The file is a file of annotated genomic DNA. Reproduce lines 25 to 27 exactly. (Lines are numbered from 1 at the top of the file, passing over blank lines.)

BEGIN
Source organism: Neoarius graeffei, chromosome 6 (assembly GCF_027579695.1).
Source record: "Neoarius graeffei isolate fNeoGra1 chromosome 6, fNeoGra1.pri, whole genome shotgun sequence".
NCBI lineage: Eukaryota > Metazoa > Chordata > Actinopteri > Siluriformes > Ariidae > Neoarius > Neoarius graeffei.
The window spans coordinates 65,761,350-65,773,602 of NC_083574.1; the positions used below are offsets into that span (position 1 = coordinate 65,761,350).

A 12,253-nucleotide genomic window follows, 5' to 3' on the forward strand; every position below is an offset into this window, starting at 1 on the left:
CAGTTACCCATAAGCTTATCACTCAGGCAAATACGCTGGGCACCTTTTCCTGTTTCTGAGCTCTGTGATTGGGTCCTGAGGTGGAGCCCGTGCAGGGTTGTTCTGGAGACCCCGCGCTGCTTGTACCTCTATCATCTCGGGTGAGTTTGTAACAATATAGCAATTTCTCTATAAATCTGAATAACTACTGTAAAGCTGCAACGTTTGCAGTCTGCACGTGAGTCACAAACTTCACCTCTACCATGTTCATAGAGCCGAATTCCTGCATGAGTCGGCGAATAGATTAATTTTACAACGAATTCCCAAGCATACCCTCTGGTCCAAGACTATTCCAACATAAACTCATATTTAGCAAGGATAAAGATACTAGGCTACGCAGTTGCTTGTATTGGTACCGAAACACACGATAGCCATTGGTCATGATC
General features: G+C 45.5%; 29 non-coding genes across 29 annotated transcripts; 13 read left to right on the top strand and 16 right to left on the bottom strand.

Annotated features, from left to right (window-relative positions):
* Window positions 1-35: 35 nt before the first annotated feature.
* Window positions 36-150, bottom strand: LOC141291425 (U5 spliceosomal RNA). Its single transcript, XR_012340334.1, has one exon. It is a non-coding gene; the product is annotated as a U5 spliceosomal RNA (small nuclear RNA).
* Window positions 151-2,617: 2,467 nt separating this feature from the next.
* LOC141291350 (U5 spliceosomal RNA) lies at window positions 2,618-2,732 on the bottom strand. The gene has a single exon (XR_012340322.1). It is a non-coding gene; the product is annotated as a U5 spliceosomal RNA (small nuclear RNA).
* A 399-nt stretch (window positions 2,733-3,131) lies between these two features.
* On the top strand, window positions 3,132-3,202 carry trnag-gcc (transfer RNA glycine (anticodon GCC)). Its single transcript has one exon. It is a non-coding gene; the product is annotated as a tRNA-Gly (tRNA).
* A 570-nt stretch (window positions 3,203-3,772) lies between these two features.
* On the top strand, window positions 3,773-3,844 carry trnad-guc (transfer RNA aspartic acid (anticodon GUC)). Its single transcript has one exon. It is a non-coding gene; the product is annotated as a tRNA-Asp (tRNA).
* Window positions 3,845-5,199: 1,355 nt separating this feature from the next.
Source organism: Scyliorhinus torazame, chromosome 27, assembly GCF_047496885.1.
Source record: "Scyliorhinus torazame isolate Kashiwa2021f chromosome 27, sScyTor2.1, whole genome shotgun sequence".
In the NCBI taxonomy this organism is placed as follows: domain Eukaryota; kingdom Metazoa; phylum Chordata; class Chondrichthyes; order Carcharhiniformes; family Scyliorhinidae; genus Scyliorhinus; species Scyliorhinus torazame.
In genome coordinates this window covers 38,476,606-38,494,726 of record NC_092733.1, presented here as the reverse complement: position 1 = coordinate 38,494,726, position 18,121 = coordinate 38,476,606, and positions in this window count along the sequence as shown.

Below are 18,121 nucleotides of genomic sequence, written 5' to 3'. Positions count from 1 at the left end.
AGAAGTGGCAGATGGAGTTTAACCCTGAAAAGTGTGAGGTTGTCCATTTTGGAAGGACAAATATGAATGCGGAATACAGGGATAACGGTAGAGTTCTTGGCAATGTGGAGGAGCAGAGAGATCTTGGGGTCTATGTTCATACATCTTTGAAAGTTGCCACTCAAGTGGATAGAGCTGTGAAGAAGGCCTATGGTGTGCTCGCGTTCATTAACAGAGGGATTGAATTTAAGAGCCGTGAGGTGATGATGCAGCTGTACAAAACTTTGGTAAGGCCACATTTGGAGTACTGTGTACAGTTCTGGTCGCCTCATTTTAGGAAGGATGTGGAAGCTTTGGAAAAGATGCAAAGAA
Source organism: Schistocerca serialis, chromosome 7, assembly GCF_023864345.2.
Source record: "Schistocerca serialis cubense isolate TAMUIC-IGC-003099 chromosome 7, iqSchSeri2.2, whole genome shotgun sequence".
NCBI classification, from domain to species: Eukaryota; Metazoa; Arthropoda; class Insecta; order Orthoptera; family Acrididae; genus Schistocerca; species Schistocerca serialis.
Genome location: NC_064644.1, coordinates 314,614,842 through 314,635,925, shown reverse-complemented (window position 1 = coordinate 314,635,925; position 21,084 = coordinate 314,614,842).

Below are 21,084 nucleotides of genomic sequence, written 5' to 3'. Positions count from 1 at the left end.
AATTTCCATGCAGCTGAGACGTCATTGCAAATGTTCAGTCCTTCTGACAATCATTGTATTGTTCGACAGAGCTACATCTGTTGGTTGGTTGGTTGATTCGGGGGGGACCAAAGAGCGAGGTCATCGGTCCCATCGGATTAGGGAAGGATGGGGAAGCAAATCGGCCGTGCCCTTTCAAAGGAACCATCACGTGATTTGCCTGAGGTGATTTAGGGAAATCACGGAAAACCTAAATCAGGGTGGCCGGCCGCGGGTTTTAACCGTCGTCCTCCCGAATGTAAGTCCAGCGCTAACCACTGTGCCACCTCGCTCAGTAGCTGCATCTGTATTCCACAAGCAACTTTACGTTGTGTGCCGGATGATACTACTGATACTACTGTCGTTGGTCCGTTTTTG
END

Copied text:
Source record: "Schistocerca serialis cubense isolate TAMUIC-IGC-003099 chromosome 7, iqSchSeri2.2, whole genome shotgun sequence".
NCBI classification, from domain to species: Eukaryota; Metazoa; Arthropoda; class Insecta; order Orthoptera; family Acrididae; genus Schistocerca; species Schistocerca serialis.
Genome location: NC_064644.1, coordinates 314,614,842 through 314,635,925, shown reverse-complemented (window position 1 = coordinate 314,635,925; position 21,084 = coordinate 314,614,842).